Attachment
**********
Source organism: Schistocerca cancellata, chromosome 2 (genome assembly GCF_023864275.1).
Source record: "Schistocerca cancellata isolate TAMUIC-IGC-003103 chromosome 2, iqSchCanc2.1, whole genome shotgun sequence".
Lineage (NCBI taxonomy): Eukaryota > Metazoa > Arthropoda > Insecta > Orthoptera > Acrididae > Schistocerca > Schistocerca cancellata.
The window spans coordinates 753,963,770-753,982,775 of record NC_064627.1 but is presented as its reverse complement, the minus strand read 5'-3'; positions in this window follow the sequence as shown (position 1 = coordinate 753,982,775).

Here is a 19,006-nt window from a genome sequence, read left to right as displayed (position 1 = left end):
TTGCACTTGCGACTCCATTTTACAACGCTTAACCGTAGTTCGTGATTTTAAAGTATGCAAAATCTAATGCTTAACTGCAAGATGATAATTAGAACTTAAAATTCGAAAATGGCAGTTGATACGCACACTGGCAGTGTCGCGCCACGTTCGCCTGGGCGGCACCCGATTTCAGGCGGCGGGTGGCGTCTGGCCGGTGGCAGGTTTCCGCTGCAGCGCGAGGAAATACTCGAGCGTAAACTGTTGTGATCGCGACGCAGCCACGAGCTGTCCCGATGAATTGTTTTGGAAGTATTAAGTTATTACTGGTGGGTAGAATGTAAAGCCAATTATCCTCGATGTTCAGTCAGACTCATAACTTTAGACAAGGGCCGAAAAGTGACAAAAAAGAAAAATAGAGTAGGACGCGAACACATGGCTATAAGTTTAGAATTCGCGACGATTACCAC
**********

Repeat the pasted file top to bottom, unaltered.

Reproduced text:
Source organism: Schistocerca cancellata, chromosome 2 (genome assembly GCF_023864275.1).
Source record: "Schistocerca cancellata isolate TAMUIC-IGC-003103 chromosome 2, iqSchCanc2.1, whole genome shotgun sequence".
Lineage (NCBI taxonomy): Eukaryota > Metazoa > Arthropoda > Insecta > Orthoptera > Acrididae > Schistocerca > Schistocerca cancellata.
The window spans coordinates 753,963,770-753,982,775 of record NC_064627.1 but is presented as its reverse complement, the minus strand read 5'-3'; positions in this window follow the sequence as shown (position 1 = coordinate 753,982,775).

Here is a 19,006-nt window from a genome sequence, read left to right as displayed (position 1 = left end):
TTGCACTTGCGACTCCATTTTACAACGCTTAACCGTAGTTCGTGATTTTAAAGTATGCAAAATCTAATGCTTAACTGCAAGATGATAATTAGAACTTAAAATTCGAAAATGGCAGTTGATACGCACACTGGCAGTGTCGCGCCACGTTCGCCTGGGCGGCACCCGATTTCAGGCGGCGGGTGGCGTCTGGCCGGTGGCAGGTTTCCGCTGCAGCGCGAGGAAATACTCGAGCGTAAACTGTTGTGATCGCGACGCAGCCACGAGCTGTCCCGATGAATTGTTTTGGAAGTATTAAGTTATTACTGGTGGGTAGAATGTAAAGCCAATTATCCTCGATGTTCAGTCAGACTCATAACTTTAGACAAGGGCCGAAAAGTGACAAAAAAGAAAAATAGAGTAGGACGCGAACACATGGCTATAAGTTTAGAATTCGCGACGATTACCAC